In Kate Braverman’s A Good Day for Seppuku, there are few joyous moments or emotional breakthroughs. Characters keep to themselves, drift apart, or abandon each other, and though they may reunite, their meetings are generally troubled with past hurts and wounds, words unsaid, or wrong words said too often.
There is, however, a captivating undertone of dark humor to Braverman’s stories, whether it comes through description, interior narrative, or sharply bandied dialogue.
The troubled teen daughter of former rock band mates is told that her posh Beverly Hills upbringing is enviable, and that “Moses would throw his tablets down to come to this party.” A woman visiting her Idaho hometown notes how her dour mother looks “increasingly like Central Casting sent her for a farmwoman crowd shot.” A husband whose wife hates his jazz collection has to keep the music locked away from her in his study, “like vials of pathogens.”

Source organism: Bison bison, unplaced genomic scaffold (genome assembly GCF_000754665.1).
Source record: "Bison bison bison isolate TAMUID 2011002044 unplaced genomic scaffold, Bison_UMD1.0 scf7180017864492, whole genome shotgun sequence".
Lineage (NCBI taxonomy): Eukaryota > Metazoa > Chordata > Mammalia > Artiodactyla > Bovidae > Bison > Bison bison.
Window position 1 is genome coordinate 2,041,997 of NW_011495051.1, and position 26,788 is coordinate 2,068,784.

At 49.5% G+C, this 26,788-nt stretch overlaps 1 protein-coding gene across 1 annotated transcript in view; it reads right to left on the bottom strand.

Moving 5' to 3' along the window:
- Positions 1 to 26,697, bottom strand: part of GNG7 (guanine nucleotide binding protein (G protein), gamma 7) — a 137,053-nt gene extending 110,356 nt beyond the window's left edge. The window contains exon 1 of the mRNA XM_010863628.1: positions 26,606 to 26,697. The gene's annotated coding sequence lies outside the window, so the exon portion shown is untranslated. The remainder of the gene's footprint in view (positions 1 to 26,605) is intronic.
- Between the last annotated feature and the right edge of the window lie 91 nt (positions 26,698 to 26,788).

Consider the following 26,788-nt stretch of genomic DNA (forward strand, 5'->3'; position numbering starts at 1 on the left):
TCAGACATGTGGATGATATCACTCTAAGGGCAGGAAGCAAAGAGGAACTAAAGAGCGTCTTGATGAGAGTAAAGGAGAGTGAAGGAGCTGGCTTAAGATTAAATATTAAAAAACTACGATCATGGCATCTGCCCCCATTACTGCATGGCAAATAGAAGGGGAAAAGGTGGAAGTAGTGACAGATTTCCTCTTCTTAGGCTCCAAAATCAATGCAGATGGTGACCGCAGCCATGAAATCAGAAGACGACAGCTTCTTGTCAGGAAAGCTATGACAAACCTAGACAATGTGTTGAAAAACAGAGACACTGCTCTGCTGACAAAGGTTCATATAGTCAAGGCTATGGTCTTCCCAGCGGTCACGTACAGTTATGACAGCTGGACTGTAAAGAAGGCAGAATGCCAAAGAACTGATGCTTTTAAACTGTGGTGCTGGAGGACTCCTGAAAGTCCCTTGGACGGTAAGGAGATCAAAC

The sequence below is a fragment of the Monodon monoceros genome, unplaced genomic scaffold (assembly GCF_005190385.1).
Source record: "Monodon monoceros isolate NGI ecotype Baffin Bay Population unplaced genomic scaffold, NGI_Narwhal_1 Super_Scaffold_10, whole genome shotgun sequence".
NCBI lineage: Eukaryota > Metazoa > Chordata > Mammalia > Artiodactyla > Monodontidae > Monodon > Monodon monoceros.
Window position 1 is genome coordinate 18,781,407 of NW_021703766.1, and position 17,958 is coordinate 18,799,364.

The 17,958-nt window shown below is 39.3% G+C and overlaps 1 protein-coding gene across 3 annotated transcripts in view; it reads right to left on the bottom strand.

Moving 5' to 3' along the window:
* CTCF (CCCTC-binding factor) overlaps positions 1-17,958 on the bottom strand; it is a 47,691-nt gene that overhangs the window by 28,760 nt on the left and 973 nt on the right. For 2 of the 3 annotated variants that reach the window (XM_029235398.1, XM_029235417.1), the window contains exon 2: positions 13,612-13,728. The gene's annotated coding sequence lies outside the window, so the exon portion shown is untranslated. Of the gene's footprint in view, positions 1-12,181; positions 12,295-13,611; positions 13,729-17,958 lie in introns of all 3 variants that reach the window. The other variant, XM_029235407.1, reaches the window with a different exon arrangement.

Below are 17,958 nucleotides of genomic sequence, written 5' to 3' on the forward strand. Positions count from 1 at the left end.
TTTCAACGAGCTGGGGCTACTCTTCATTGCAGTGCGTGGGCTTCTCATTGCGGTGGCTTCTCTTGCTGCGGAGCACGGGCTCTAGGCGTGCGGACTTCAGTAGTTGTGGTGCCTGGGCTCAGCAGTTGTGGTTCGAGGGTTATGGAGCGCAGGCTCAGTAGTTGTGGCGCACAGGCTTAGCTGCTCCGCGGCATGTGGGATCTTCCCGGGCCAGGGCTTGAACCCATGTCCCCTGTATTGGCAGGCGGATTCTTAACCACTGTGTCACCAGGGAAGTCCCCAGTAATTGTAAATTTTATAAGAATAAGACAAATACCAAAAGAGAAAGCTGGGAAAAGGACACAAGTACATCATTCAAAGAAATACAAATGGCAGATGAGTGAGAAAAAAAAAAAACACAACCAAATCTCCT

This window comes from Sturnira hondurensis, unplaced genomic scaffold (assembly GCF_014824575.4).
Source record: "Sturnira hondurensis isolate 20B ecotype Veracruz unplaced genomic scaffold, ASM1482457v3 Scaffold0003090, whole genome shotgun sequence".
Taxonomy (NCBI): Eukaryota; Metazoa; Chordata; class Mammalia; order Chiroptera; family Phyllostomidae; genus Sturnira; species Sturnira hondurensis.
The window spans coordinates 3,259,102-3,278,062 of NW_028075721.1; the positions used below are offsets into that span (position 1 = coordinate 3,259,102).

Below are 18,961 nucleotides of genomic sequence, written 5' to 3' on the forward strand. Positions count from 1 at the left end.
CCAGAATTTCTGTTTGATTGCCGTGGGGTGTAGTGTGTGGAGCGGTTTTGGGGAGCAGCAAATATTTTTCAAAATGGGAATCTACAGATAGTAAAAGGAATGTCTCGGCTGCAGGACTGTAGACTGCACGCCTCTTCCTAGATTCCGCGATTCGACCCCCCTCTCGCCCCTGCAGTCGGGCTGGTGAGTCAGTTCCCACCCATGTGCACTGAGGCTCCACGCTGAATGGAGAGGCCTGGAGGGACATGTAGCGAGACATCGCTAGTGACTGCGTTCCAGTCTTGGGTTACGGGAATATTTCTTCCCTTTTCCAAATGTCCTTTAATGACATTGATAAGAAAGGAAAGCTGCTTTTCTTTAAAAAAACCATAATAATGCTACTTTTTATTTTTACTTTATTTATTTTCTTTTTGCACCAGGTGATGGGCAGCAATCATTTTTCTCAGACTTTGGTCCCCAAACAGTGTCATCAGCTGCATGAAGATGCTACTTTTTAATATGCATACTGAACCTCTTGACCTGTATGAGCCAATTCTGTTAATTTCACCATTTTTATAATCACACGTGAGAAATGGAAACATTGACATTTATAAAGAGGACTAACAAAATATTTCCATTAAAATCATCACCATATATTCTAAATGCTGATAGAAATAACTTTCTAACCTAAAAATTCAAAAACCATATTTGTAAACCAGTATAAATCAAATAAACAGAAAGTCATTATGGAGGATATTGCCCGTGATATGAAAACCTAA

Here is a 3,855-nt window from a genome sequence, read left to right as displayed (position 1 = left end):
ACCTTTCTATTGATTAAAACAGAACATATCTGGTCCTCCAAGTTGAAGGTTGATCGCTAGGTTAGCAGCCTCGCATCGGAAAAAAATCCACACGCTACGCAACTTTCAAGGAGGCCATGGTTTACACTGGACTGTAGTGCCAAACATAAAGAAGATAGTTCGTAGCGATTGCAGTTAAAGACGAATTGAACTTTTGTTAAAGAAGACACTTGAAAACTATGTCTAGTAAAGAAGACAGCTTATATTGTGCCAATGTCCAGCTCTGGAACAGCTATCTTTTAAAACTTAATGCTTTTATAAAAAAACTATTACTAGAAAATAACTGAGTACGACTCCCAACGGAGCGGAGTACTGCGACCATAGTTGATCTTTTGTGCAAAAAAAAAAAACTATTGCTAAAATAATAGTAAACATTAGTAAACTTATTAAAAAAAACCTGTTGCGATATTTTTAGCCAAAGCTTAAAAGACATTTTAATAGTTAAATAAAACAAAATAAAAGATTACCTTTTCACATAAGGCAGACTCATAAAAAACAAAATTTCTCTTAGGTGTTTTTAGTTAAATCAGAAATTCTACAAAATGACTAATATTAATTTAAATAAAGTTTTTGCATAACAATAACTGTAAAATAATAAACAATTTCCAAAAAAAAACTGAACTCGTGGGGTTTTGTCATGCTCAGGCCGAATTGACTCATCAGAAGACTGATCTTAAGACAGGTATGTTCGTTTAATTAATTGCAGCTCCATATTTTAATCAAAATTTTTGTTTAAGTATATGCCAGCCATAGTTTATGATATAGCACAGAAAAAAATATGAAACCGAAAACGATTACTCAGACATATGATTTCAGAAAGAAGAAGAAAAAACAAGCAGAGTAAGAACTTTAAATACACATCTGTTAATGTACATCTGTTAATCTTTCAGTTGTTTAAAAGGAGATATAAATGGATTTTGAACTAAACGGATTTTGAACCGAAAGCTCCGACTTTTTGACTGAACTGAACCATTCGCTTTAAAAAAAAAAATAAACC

Beyond this mordant edge, however, is a deeper, often melancholy detailing of lives and expressively haunting backdrops. A professor contemplates his ebbing career and marriage with almost obtuse detachment. A prim schoolteacher wistfully ponders getting a tattoo, then spends summer vacations searching for her daughter, lost among other prostitutes and addicts who elude the “longitudes and latitudes of their origin.”
Settings range from jaded California to the surreal Southwest, or amid the bleak shadow of Pennsylvania’s Allegheny Mountains, where “cars rust in backyards” and young men are damaged from stints in the army or prison. Place and background aren’t always inescapable, however, as a somewhat prodigal woman discovers when she becomes prodigal again: leaving her grimly dysfunctional family behind is as simple as boarding a plane, ordering a scotch and going airbound, then watching the scarred landscape shrink while returning to a world of her own making.
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